Officer Correa pulled out her badge, approached the man, identified herself as a San Francisco police officer, put her hand on his shoulder, and asked if she could talk to him. At trial, Officer Correa identified this man as Cabonce.

Cabonce looked at Officer Correa, looked at the badge, and pulled away slightly. As Cabonce became agitated, Correa told him they only wanted to talk, and Officer Militello placed her hand on his shoulder to calm him. Cabonce grinned. Then he stabbed Correa in her left side about three inches above the waist, stabbed Militello in the breast area, turned back to Correa and stabbed her in the chest area, and started for Militello again. Both officers, severely injured, retreated to their vehicle.

Officer Militello next saw Cabonce in the window of 379 Woodrow, pointing what appeared to be a gun in their direction. Unable to get through on her police radio, Militello shouted for someone to call 911. A citizen came to the officers' aid and helped Correa get her weapon; when Cabonce came down the stairs of the house and raised his gun, she fired two shots. The Daly City police arrived at the scene. The officers were transported to the hospital and, subsequently, identified Cabonce in a photographic lineup as the person who stabbed them.

Cabonce's neighbor, Benedicto Navarro, testified that he saw Cabonce on August 11 cleaning his taxi. When a police car approached, Cabonce crouched down and went around the cab, opened the trunk, and took out a knife. Two women approached Cabonce and said they were San Francisco police officers.*fn3 Cabonce stabbed both officers. Navarro got a tool bar and approached Cabonce, who ran into his house. Cabonce later appeared in the window, pointing what appeared to be a gun. Navarro told the officers that Cabonce had a gun and helped one officer reach a safer position.

Carlos Montes was also on Woodrow Street on August 11. He saw a parked car, which, although it was unmarked, he realized was a police vehicle. The officers approached a cab, and a man appeared. The officers identified themselves as San Francisco police officers, and one officer displayed her badge. The man, whom Montes identified at trial as Cabonce, took an 18-inch knife from his trunk and stabbed one of the officers. He turned and lunged at the other officer, stabbing her, and then stabbed the first officer again. Montes ran after Cabonce, who ran into the house. When Montes saw Cabonce in the window with what looked like a gun, he ducked behind a car.

After Cabonce refused Daly City police orders to come out of his residence, a police SWAT team responded to the scene. Cabonce was observed drinking in the residence. The SWAT team members went through the backyard and saw Cabonce through a sliding glass door, apparently passed out, with what seemed to be a gun on his body and a knife nearby. The officers forced their way into the residence and arrested him.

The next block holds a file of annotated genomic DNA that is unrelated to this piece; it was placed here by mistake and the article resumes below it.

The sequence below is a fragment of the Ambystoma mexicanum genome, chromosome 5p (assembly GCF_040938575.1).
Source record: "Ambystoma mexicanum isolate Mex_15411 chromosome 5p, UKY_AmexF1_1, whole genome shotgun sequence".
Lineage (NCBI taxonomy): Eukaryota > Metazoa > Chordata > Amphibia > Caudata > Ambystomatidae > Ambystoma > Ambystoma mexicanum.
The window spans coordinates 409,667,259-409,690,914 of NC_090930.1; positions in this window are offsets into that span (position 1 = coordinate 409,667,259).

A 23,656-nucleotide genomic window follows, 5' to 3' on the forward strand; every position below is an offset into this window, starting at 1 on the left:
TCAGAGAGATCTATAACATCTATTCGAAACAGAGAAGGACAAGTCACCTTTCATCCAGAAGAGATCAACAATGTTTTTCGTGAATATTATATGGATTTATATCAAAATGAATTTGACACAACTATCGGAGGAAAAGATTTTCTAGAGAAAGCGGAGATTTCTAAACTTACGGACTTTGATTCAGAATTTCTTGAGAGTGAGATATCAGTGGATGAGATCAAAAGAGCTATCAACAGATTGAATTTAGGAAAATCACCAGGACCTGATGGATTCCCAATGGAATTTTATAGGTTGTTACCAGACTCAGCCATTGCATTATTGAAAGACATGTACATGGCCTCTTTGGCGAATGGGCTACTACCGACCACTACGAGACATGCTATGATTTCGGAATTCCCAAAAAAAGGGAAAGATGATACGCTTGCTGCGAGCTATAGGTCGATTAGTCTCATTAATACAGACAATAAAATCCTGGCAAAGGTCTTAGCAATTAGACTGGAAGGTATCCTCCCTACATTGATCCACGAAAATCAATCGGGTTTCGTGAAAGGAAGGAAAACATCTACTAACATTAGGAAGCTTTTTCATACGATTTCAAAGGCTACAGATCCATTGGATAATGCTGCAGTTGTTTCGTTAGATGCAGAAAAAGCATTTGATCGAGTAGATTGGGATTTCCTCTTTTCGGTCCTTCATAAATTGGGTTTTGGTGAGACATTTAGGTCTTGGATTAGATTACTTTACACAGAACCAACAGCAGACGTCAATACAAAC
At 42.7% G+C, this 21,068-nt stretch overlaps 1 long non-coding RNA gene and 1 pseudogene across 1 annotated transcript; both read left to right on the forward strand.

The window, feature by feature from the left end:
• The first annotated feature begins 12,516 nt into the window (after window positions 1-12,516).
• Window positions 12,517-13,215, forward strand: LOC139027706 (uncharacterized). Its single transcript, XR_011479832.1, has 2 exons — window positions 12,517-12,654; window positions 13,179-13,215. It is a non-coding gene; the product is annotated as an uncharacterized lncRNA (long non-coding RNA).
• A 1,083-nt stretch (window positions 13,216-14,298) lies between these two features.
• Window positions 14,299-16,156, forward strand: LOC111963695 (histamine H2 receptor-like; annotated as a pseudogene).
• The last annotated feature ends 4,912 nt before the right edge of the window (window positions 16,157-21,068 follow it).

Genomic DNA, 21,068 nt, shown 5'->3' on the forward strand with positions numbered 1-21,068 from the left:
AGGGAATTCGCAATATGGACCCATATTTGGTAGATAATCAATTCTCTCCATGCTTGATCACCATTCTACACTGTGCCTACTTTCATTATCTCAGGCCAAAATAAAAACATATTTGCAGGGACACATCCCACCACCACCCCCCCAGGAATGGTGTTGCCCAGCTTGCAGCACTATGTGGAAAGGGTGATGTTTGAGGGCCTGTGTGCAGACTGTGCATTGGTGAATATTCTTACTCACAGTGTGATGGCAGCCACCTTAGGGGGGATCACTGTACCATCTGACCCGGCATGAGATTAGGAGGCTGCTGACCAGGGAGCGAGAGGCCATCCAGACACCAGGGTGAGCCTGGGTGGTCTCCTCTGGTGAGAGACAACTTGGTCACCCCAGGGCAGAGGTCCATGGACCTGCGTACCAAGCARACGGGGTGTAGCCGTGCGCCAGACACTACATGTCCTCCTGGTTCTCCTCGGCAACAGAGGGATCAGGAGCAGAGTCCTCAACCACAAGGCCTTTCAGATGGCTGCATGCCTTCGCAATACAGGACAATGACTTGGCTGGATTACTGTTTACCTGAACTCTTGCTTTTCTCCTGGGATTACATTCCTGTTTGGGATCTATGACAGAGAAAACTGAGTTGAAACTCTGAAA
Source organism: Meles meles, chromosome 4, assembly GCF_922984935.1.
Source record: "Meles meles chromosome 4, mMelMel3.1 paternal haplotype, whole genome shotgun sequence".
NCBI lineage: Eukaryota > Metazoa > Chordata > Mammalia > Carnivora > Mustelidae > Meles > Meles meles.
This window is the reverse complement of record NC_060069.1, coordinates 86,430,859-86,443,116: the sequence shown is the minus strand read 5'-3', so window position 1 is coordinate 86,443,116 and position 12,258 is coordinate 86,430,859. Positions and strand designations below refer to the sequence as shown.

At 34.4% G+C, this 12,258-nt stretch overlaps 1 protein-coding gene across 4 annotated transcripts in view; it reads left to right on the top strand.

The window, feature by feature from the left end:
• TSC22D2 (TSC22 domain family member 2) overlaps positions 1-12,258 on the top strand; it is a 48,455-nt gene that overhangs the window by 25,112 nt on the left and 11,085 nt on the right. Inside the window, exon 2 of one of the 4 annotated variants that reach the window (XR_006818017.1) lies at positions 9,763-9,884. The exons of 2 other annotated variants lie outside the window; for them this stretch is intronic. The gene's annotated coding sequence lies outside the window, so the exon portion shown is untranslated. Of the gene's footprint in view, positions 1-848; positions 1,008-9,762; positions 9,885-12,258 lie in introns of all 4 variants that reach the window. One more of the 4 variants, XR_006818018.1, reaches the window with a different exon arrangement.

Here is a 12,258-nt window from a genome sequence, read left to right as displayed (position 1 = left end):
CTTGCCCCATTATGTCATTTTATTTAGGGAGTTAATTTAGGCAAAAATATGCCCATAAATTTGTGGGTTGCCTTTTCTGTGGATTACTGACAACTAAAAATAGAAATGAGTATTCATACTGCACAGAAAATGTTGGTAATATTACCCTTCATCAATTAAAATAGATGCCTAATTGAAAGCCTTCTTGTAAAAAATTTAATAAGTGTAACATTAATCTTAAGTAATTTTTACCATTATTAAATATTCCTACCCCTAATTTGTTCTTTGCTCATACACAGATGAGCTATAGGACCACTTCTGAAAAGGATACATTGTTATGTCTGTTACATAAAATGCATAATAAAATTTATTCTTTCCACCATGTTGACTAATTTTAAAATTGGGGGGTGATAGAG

Cabonce was taken to jail. In his shirt, police found two unspent CO2 cartridges and six pellets, which matched a pellet gun found at the scene. Two blood samples were drawn from Cabonce, an analysis of which revealed a.11 percent blood alcohol concentration.

In a search of Cabonce's residence, police found a nearly empty bottle of Jack Daniels Wild Berry whisky in the living room, a knife and pellet gun in the entertainment room, and a tequila bottle containing tequila. In a search of Cabonce's cab, they found a tequila bottle containing what appeared to be Jack Daniels Wild Berry whisky, a box of pellets and CO2 cartridges on the front seat, and toy police badges, guns, and a plastic sword in the passenger area.

Daly City Police Detective Gregg Oglesby conducted videotaped interviews of Cabonce on August 11 and 12, beginning around 6:00 p.m. on August 11. Cabonce appeared to be under the influence of alcohol. Cabonce claimed he had been drunk and was protecting himself, although he did not know from whom. As to the pellet gun incident, Cabonce stated, "Well, I want my SSI all right." He claimed he was mad at people because the government had taken away his money. Cabonce did not think what he did was wrong, stating it's "okay to protect yourself." When asked why he felt threatened by the officers, Cabonce stated, "They were a threat to me that's all."

During Cabonce's interview on August 12, forensic psychiatrist James Missett was present. When Cabonce was asked if he knew right from wrong, he replied, "Of course I do!" Cabonce admitted that shooting someone with a BB gun was wrong and acknowledged that if you stab someone, they could be killed.

Cabonce stated he had been seeing a psychiatrist, had been hospitalized for psychiatric problems in the past, and had been on medication, which he stopped taking. He denied he was an alcoholic but acknowledged "sometimes I can drink a whole bottle."

When Cabonce was asked why he shot the woman and her little boy, Cabonce stated that he "promised to [himself] if they cut off [his] SSI, that's what I..." Earlier Cabonce told the officers that he had told his mother that "if they cut of[f] my... my SSI, I would kill somebody."

Cabonce admitted it would be wrong to stab two officers for no reason, but not if they were invading his privacy. When asked if the officers were invading his privacy even though they were on the street rather than in his home, Cabonce replied, "A little bit, a little bit." Cabonce denied he knew the women were police officers, although he acknowledged they showed him a badge. He claimed he was drunk, but he knew that he stabbed them in the chest. Cabonce said that after ...